Our strategy is supported by a public engagement glossary (PDF, 64KB), which has definitions of terms associated with public engagement as used by NERC, and provided for clarity for when NERC uses a term.

Our annual implementation plans outline the specific activity we plan each year which will deliver the strategy:

Case studies

Find out stories of engagement and its impacts:

Creating the strategy

The strategy builds on current and previous investments supported through our previous strategy, from the NERC Community for Engaging Environments, our largest single investment in public engagement, through to grants given to individual researchers. We're presenting a bold approach to support engaged research and ensure that we are listening to the public, as one of our stakeholders.

Our approach to creating the strategy is outlined below.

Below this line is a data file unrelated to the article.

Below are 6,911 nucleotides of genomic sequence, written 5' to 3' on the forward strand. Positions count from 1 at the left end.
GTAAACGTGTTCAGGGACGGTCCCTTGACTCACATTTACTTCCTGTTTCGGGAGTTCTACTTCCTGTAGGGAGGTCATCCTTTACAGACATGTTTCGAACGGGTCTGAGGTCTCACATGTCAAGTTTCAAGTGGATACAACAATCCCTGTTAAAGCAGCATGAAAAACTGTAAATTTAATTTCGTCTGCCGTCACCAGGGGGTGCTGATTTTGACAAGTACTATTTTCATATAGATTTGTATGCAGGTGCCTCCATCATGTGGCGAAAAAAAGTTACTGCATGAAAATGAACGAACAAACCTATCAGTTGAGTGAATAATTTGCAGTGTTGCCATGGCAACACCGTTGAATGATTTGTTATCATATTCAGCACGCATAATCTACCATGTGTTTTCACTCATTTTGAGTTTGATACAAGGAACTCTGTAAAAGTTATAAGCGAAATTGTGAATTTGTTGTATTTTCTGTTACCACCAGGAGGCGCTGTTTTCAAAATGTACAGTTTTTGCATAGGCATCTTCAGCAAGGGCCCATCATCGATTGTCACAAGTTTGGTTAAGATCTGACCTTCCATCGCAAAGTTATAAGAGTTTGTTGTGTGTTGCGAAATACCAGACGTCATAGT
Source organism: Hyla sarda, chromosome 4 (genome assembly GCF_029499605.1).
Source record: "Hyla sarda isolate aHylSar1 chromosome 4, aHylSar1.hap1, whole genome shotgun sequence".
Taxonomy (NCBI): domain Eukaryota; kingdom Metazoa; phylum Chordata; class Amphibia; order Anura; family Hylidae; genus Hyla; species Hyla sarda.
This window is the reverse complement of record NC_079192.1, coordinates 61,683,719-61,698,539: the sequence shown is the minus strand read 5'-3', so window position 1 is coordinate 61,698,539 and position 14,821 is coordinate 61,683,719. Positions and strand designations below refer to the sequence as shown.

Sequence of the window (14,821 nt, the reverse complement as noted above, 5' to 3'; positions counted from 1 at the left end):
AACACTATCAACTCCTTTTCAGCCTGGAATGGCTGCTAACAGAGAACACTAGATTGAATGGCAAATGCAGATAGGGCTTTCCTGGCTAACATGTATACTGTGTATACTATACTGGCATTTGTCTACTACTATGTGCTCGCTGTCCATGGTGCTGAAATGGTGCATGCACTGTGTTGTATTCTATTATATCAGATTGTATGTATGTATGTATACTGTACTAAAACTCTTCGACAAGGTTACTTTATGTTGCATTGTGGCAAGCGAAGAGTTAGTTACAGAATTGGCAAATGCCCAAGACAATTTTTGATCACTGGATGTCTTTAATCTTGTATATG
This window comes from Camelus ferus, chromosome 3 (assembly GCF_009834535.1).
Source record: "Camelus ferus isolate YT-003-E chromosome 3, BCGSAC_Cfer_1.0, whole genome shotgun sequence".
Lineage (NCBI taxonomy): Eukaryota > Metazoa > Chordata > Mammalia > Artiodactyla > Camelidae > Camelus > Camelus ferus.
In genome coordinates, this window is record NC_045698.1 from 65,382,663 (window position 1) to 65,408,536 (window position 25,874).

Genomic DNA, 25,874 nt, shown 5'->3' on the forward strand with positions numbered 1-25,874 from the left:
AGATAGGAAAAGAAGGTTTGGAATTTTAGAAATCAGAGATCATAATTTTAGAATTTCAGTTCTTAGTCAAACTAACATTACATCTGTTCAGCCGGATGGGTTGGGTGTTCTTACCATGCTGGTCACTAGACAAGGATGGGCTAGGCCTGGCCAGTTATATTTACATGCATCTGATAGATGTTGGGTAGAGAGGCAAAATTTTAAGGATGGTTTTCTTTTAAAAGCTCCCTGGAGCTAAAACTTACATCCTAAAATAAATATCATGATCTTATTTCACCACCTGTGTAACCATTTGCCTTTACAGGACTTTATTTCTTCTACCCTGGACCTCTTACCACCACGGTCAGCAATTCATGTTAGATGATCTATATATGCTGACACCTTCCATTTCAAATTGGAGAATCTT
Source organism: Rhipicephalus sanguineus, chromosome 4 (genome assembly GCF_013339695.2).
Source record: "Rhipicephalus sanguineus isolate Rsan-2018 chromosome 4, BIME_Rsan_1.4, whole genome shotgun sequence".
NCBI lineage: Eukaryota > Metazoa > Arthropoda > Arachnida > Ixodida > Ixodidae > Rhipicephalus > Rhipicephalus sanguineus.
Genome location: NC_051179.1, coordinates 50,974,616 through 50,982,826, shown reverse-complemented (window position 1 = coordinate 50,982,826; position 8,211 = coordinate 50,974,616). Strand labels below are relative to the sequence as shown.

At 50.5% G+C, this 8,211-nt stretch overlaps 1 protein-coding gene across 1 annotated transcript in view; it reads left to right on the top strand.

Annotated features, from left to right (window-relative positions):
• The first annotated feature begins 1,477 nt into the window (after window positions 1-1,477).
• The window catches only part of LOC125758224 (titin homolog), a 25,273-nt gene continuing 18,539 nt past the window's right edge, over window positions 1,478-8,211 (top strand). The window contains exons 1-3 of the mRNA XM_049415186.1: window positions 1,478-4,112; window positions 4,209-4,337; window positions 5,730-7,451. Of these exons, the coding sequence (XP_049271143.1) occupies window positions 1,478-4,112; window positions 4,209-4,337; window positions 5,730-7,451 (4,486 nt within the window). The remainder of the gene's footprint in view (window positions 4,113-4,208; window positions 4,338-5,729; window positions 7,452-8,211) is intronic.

Consultation and event

We commissioned Helix Research and Evaluation, in partnership with the National Coordinating Centre for Public Engagement (NCCPE) to review the current status of public engagement with environmental science; and seek feedback on the strategy, through consultation with stakeholders and an open online survey. See the Helix report (PDF, 336KB).

We also ran a consultation event in partnership with the NCCPE on Tuesday 15 October 2020 in Birmingham, to get feedback and understand how we can work with our partners to achieve the strategy. The event also celebrated research that has successfully demonstrated purposeful engagement in the research community. See the NCCPE report (PDF, 113KB).

Embedding Engagement Grant

We funded ten small projects, between £2,000 and £5,000, which demonstrated how the strategy aligns with activity that our community and institutions are, and plan to be, delivering:

Lead contact Organisation Grant title
Alastair Culham University of Reading Engaging with environments in space and time: activity co-development with researchers, communicators and 3D pollen
Ashley Mills University of Kent Air pollution and urban green spaces: a citizen science exploration